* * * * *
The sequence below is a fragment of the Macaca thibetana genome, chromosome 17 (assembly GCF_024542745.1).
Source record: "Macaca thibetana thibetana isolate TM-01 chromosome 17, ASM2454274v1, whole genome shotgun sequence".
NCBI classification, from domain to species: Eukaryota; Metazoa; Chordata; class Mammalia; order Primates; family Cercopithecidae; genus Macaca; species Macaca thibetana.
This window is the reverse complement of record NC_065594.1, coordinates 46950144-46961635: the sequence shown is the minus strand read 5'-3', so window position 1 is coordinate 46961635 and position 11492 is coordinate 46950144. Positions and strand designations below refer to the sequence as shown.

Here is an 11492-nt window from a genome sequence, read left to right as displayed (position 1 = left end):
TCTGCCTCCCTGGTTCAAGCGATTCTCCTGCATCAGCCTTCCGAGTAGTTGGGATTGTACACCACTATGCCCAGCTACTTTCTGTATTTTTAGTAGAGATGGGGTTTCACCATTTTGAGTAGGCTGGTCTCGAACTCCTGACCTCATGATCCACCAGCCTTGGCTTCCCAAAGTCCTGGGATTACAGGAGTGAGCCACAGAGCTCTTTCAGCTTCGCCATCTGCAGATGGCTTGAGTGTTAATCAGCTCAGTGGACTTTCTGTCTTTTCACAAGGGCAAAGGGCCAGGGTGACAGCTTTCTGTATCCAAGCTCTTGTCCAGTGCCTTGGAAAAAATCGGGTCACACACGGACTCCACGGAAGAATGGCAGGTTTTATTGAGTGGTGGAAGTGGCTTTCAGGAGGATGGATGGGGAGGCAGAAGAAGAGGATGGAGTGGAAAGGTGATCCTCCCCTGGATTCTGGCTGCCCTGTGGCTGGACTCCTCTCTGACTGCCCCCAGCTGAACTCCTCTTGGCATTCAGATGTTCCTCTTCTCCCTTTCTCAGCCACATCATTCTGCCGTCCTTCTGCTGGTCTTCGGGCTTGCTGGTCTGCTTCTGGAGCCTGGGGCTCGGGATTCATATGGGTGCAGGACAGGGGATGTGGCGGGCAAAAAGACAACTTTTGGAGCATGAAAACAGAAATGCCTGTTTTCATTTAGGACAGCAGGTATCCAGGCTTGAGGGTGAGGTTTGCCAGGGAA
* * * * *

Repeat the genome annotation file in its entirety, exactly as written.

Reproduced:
The sequence below is a fragment of the Macaca thibetana genome, chromosome 17 (assembly GCF_024542745.1).
Source record: "Macaca thibetana thibetana isolate TM-01 chromosome 17, ASM2454274v1, whole genome shotgun sequence".
NCBI classification, from domain to species: Eukaryota; Metazoa; Chordata; class Mammalia; order Primates; family Cercopithecidae; genus Macaca; species Macaca thibetana.
This window is the reverse complement of record NC_065594.1, coordinates 46950144-46961635: the sequence shown is the minus strand read 5'-3', so window position 1 is coordinate 46961635 and position 11492 is coordinate 46950144. Positions and strand designations below refer to the sequence as shown.

Here is an 11492-nt window from a genome sequence, read left to right as displayed (position 1 = left end):
TCTGCCTCCCTGGTTCAAGCGATTCTCCTGCATCAGCCTTCCGAGTAGTTGGGATTGTACACCACTATGCCCAGCTACTTTCTGTATTTTTAGTAGAGATGGGGTTTCACCATTTTGAGTAGGCTGGTCTCGAACTCCTGACCTCATGATCCACCAGCCTTGGCTTCCCAAAGTCCTGGGATTACAGGAGTGAGCCACAGAGCTCTTTCAGCTTCGCCATCTGCAGATGGCTTGAGTGTTAATCAGCTCAGTGGACTTTCTGTCTTTTCACAAGGGCAAAGGGCCAGGGTGACAGCTTTCTGTATCCAAGCTCTTGTCCAGTGCCTTGGAAAAAATCGGGTCACACACGGACTCCACGGAAGAATGGCAGGTTTTATTGAGTGGTGGAAGTGGCTTTCAGGAGGATGGATGGGGAGGCAGAAGAAGAGGATGGAGTGGAAAGGTGATCCTCCCCTGGATTCTGGCTGCCCTGTGGCTGGACTCCTCTCTGACTGCCCCCAGCTGAACTCCTCTTGGCATTCAGATGTTCCTCTTCTCCCTTTCTCAGCCACATCATTCTGCCGTCCTTCTGCTGGTCTTCGGGCTTGCTGGTCTGCTTCTGGAGCCTGGGGCTCGGGATTCATATGGGTGCAGGACAGGGGATGTGGCGGGCAAAAAGACAACTTTTGGAGCATGAAAACAGAAATGCCTGTTTTCATTTAGGACAGCAGGTATCCAGGCTTGAGGGTGAGGTTTGCCAGGGAA